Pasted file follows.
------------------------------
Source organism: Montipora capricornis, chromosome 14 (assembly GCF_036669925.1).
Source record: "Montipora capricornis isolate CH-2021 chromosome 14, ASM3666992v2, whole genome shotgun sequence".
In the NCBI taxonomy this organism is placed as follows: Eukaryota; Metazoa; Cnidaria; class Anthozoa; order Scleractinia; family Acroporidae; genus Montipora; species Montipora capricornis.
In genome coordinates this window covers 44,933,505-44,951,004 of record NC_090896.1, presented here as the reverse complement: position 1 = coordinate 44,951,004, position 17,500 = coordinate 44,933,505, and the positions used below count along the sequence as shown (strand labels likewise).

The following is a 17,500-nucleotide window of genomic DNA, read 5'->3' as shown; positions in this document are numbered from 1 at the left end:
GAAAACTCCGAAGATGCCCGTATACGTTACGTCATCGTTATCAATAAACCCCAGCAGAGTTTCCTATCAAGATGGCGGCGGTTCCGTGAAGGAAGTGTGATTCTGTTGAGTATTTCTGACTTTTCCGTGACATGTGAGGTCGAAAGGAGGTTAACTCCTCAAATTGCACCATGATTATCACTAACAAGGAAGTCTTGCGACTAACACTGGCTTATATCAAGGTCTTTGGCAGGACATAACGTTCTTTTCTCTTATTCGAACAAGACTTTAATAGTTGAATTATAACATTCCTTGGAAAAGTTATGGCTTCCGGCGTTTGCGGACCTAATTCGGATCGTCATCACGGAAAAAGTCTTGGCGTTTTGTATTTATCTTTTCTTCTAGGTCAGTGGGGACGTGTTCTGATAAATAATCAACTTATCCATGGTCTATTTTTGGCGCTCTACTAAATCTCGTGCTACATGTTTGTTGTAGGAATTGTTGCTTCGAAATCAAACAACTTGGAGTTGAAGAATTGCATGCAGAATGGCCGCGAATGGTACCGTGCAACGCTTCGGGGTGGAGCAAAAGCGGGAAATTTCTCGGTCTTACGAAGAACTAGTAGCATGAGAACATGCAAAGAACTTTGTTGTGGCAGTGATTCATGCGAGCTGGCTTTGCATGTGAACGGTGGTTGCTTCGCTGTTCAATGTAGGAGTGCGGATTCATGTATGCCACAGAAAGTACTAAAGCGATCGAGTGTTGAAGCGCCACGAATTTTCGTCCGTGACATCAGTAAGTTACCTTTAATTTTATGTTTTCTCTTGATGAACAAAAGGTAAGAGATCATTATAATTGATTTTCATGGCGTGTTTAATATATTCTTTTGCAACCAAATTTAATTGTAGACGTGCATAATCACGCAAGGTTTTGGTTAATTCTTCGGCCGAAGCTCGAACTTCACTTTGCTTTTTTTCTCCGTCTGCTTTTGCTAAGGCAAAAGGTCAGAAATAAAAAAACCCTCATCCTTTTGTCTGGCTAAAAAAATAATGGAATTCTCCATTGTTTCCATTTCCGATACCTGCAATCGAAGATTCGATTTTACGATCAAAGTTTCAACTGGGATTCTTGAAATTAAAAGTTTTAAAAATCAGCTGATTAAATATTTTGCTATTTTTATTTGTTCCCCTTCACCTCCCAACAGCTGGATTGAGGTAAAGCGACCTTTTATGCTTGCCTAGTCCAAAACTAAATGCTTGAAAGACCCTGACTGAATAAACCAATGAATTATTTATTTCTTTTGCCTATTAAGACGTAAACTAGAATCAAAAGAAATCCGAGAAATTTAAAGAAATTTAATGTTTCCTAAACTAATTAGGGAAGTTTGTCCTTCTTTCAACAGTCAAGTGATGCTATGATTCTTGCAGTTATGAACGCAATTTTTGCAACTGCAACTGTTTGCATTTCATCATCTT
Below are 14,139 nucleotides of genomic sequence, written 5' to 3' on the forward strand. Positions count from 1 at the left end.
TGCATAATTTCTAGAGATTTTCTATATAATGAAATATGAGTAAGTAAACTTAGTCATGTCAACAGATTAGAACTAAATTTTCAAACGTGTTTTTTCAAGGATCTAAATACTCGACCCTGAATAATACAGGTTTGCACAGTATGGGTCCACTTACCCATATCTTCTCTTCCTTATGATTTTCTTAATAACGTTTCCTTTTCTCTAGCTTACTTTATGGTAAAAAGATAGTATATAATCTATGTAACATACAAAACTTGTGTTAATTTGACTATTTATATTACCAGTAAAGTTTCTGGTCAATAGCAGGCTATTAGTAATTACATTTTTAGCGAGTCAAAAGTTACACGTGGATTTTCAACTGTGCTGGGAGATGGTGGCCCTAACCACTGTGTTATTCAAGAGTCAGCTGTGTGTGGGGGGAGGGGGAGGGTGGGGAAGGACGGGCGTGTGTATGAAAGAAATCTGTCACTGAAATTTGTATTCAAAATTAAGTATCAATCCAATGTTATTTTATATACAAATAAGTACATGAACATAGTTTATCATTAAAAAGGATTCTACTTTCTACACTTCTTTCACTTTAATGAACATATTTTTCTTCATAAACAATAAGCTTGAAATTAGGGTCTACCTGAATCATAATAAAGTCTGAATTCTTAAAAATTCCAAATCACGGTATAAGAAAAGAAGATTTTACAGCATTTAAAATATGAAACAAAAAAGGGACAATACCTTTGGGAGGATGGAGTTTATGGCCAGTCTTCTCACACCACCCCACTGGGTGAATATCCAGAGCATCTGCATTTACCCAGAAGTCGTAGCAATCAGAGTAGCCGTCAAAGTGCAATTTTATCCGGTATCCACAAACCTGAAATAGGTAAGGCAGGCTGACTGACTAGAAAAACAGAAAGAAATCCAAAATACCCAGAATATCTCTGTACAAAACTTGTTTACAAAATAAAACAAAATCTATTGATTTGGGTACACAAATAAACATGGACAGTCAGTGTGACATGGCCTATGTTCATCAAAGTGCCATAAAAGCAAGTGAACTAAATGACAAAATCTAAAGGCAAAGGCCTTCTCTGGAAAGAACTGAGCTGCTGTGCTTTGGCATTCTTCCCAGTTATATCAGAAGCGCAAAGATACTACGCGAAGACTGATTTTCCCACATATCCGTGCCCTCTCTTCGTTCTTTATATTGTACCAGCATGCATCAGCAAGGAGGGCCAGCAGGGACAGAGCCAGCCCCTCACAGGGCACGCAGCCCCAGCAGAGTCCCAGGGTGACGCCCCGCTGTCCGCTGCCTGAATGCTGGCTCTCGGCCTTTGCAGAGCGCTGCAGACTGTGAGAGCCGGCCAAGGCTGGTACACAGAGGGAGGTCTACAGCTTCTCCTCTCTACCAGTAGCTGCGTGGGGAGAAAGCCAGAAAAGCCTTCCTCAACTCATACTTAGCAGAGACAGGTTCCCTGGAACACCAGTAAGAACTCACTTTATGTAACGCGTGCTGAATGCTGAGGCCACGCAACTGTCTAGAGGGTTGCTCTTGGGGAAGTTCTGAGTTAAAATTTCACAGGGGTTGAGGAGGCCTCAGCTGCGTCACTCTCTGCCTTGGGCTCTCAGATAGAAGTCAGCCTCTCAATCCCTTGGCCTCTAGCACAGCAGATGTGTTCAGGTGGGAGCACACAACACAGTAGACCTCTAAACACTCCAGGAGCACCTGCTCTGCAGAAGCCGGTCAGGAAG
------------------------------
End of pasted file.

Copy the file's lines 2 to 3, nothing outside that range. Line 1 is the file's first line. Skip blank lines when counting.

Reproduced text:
Source record: "Montipora capricornis isolate CH-2021 chromosome 14, ASM3666992v2, whole genome shotgun sequence".
In the NCBI taxonomy this organism is placed as follows: Eukaryota; Metazoa; Cnidaria; class Anthozoa; order Scleractinia; family Acroporidae; genus Montipora; species Montipora capricornis.